Situate, Manipulate, Fabricate
An Anthology of the Influences on Architectural Design and Production
This anthology of selected works outlines three critical instigators of architecture, all tied directly to the tectonic makeup of our built environment – place, material, and assembly. These catalysts provide the organizational framework for a collection of essays discussing their significant influence on the processes of architectural design and construction.
With content from a diverse collection of notable architects, historians, and scholars, this book serves as a theoretical structure for understanding the tectonic potential of architecture. Each chapter is thematically driven, consisting of a pair of essays preceded by an introduction highlighting the fundamental issues at hand and comparing and contrasting the points of view presented.
Situate, Manipulate, Fabricate offers an opportunity to explore the essential topics that affect the design and construction, as well as the experiential qualities, of our built environment.
Table of Contents
Part 1: Situate 1. Site 2. Tradition 3. Environment Part 2: Manipulate 4. Intent 5. Properties 6. Meaning Part 3: Fabricate 7. Techne 8. Architectonic 9. Intersection
Chad Schwartz is an architect and educator currently serving as an Associate Professor in the Department of Architecture at Kansas State University, USA. He teaches both design and building technology, continually seeking to merge the two bodies of knowledge. His research explores the role of architectural tectonics in the development of both contemporary and historic architecture, as well as strategies for translating the theory of tectonics into practical and poetic activities in the university classroom. He is also the author of Introducing Architectural Tectonics: Exploring the Intersection of Design and Construction (2016).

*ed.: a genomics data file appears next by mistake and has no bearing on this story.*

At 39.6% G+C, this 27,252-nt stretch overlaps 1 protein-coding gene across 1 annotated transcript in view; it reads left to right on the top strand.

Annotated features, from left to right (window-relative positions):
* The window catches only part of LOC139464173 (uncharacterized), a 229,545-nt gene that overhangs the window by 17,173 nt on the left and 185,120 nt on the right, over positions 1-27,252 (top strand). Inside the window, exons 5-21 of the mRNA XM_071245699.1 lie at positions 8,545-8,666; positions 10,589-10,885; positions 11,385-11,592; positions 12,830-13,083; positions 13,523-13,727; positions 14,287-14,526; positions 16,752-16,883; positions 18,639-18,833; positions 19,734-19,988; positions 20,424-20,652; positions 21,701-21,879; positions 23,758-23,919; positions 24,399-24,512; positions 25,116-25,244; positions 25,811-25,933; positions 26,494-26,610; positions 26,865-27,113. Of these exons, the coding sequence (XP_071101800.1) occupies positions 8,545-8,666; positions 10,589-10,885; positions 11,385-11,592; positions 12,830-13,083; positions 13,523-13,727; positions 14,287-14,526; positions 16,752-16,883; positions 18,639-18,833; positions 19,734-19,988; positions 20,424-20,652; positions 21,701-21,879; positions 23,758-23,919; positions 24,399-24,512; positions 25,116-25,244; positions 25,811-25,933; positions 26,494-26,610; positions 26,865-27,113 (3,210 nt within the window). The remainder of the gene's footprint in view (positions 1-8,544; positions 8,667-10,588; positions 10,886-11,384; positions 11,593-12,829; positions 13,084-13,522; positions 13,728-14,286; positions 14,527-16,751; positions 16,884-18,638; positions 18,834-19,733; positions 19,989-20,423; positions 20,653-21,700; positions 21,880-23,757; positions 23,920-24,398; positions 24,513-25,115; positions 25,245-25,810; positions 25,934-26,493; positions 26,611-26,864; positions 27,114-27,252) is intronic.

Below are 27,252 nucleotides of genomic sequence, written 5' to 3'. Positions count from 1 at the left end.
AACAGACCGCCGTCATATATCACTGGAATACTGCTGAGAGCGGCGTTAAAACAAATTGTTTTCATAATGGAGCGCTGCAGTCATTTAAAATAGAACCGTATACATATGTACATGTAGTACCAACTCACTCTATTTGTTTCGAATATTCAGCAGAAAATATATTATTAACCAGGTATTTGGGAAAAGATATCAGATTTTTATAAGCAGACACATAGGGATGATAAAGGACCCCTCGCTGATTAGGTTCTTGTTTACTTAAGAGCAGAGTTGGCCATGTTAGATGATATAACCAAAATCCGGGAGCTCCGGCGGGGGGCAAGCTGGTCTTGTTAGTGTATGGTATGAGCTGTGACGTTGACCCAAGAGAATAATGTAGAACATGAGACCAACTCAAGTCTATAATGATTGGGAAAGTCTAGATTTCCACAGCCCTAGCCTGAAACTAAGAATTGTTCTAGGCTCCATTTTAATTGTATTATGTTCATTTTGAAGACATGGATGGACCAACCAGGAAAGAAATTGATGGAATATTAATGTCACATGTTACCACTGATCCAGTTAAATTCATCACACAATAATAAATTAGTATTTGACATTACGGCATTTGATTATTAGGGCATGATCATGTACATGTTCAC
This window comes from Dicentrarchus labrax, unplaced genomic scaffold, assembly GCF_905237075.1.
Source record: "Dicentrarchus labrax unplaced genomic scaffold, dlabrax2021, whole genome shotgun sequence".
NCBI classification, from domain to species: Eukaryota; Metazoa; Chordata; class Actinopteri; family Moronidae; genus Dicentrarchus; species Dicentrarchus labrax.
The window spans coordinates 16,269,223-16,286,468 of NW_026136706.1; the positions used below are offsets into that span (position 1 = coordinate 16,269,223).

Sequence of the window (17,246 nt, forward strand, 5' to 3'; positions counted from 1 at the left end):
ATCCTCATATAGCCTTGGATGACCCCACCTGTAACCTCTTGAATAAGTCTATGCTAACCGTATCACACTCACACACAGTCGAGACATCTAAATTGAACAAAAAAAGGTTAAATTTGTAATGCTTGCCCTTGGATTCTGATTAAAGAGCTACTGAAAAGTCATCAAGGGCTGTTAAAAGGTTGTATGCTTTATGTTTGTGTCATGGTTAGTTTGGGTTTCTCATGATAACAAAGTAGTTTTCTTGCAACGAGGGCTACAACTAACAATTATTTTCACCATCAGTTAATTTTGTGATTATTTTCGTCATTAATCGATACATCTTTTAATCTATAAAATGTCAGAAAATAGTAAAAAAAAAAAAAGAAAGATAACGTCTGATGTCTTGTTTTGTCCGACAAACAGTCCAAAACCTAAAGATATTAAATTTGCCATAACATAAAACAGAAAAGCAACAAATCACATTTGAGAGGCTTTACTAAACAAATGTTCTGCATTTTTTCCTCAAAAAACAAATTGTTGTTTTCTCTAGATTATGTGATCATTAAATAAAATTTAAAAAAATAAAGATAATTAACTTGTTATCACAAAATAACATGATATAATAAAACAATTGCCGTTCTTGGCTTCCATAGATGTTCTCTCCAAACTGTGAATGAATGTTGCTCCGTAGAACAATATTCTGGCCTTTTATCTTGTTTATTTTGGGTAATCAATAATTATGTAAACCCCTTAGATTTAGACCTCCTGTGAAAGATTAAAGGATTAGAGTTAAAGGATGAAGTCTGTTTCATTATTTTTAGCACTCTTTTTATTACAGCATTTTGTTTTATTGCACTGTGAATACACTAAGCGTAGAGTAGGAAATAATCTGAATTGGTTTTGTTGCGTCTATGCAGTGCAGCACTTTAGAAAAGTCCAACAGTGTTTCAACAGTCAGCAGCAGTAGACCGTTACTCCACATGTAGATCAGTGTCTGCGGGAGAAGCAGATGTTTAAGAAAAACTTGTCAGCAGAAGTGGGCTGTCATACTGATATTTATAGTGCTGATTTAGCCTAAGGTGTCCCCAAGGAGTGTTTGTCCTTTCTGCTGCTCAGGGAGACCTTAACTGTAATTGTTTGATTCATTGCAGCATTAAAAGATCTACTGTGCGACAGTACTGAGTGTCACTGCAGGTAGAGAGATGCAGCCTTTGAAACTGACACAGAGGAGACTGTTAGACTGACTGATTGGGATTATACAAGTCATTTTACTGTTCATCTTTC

Situating contemporary discussions of material and fabrication against their historical and theoretical backgrounds, Schwartz’s Situate, Manipulate, Fabricate presents an accessible resource for considering and comparing theories of tectonics. The annotated essays convey how material is a form of intentionality: detailing and material decisions are intellectual transactions that carry political and social consequences and reflect the cultures, places, and times of their creation. Situate will be essential reading for those interested in considering and refining how material manipulation and fabrication are powerful instruments of architectural thought.
-Shelby Elizabeth Doyle, AIA, Iowa State University
Chad Schwartz has assembled an outstanding collection of essays in this book. The author’s use of the phrase "tectonic instigators" is particularly insightful, as the processes described in the title are crucial elements in creating compelling architecture. The book’s richly varied contributions include work by authors that carefully situate discourse within their particular cultural contexts. Chad’s introductions for each chapter provide critical context, as well as facilitating reader’s engagement in unfamiliar ideas. Any architect or educator who has an interest in how one approaches the subject of making architecture will find these selections to be essential to enriching their understanding.
-Eric Weber, Associate Professor, Coordinator, UNLV School of Architecture Design+Build Studio
This vital collection of writings on architectural tectonics extends Chad Schwartz’ groundbreaking work in Introducing Architectural Tectonics to argue for building as a philosophical, as well as a physical, act. Showing that construction occurs within three frameworks—situating a building within the topography and flows of a site, manipulating materials to bend the physical world to our needs and desires, and fabricating elements and components to engage with those materials, these curated essays show how constructive acts—far from being mere nuts and bolts—embody meaning far richer than we generally acknowledge. An essential addition to any architectural library, Situate, Manipulate, Fabricate brings together a generation of collected wisdom and speculation on the intersection of making and thinking.
-Thomas Leslie, FAIA, Morrill Professor in Architecture, College of Design, Iowa State University